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RTRS: Platinum slips 3 percent on demand woes; gold steady
 
By Jan Harvey

LONDON (Reuters) - Platinum tumbled to a 33-month low as fears over demand from the car industry weighed on prices and the dollar rose to a one-year high versus the euro, but gold was steady as investors bought bullion as a haven from risk.

The passing of a proposed $700-billion rescue plan for Wall Street by the U.S. Senate has calmed some fears over the outlook for the financial sector, but the package has still to be approved by the House of Representatives.

Spot platinum was quoted at $979/999 an ounce at 0920 GMT, against $1,002 an ounce in late New York trade on Wednesday. Earlier it touched a session low of $976, its weakest level since January 2006.

Low U.S. auto sales figures released on Wednesday are pressuring the white metal.

"Motor vehicle sales in the U.S. came out way below expectations, the lowest since 1993 in terms of a month-on-month increase," said Standard Bank analyst Walter de Wet.

"When the market is illiquid, it is vulnerable to large moves," he added. "Combined with that, we have the dollar which is continuing to strengthen. There is nothing working in favour of platinum group metals at this stage."

Major carmakers reported plunging U.S. sales for September, led by a 34 percent slide at Ford Motor Co. The escalating credit crisis is raising fresh doubts as to when the world's largest car market will stabilise.

A dip in car sales in the U.S. has raised fears over the outlook for the entire global automotive industry.

Around half of the world's annual platinum demand comes from the car industry, which uses the white metal as a component in autocatalysts.

Platinum prices have shed nearly 60 percent of their value since they hit a record $2,290 an ounce in March this year, as demand fears dragged the market lower.

The stronger dollar is also pressuring platinum. The U.S. currency firmed to a one-year high against the euro on Thursday as the euro slid ahead of a European Central Bank decision on interest rates.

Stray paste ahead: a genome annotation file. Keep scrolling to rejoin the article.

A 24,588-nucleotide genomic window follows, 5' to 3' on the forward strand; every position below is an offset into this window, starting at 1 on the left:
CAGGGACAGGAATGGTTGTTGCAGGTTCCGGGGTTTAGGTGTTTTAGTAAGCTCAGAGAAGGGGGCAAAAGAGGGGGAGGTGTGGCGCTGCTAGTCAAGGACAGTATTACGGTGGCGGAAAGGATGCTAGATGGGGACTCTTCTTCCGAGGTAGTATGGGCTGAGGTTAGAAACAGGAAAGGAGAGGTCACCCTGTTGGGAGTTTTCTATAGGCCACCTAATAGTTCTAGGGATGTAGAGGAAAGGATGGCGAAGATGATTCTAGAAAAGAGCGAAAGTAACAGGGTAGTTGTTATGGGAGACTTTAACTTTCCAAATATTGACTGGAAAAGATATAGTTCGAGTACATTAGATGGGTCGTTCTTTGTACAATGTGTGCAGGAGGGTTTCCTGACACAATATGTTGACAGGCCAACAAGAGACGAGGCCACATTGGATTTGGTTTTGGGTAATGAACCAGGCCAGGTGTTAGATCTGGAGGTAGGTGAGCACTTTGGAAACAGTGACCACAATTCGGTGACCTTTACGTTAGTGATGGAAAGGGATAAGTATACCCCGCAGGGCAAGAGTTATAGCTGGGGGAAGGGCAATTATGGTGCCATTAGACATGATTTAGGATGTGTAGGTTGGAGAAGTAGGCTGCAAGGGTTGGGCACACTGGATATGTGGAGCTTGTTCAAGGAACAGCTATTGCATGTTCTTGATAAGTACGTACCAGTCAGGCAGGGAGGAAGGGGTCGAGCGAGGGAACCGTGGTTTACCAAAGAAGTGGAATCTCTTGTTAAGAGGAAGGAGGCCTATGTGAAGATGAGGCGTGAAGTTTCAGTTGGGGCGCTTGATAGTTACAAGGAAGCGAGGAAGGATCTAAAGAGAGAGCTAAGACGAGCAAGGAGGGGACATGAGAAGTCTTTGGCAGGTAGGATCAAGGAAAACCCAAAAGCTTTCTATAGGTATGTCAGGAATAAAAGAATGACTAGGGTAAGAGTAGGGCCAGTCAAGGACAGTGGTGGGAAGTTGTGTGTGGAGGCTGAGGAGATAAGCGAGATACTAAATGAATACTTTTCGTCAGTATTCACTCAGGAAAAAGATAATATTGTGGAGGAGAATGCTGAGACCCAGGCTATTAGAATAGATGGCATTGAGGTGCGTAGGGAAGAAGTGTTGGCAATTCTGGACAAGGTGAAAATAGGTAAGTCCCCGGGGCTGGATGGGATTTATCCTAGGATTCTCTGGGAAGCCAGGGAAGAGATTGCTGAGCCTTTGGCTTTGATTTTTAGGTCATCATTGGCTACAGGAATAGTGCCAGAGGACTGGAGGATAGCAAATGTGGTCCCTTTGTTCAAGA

A stronger dollar makes dollar-priced metals such as platinum more expensive for holders of other currencies. It also tends to weigh on gold, which is often bought as an alternative investment to the dollar.

GOLD HOLDS STEADY

The firm dollar and losses in gold's other main external driver, oil, are keeping a lid on gains in gold on Thursday.

However, Fairfax analyst John Meyer said: "Gold prices have moved very little considering the recent U.S. dollar strength and the fall in oil prices."

Gold is taking support from the ongoing financial crisis, as investors buy gold as a safe store of value at a time of volatility in other assets, such as equities.

Spot gold was quoted at $867.10/869.10, against $868.75 in late New York trade on Wednesday.

Traders are eyeing the progress through Congress of the U.S. government's proposed $700-billion rescue plan for Wall Street.

On Wednesday, the plan was approved by the Senate, but still needed the assent of the House of Representatives before it could be put in place. Uncertainty over its future was still unsettling the markets, analysts said.

"The U.S. Senate passed the $700-billion rescue package after adding some sweeteners," said Dresdner Kleinwort analysts in a note. "However, the market reaction is muted as the bill is now going back to the House, which will vote on it on Friday."

"After representatives rejected the Paulson plan on Monday, investors remain cautious," it added.

Among other precious metals, silver slipped to $12.31/12.39 an ounce from $12.52, while palladium was unchanged at $201.50 an ounce.

Source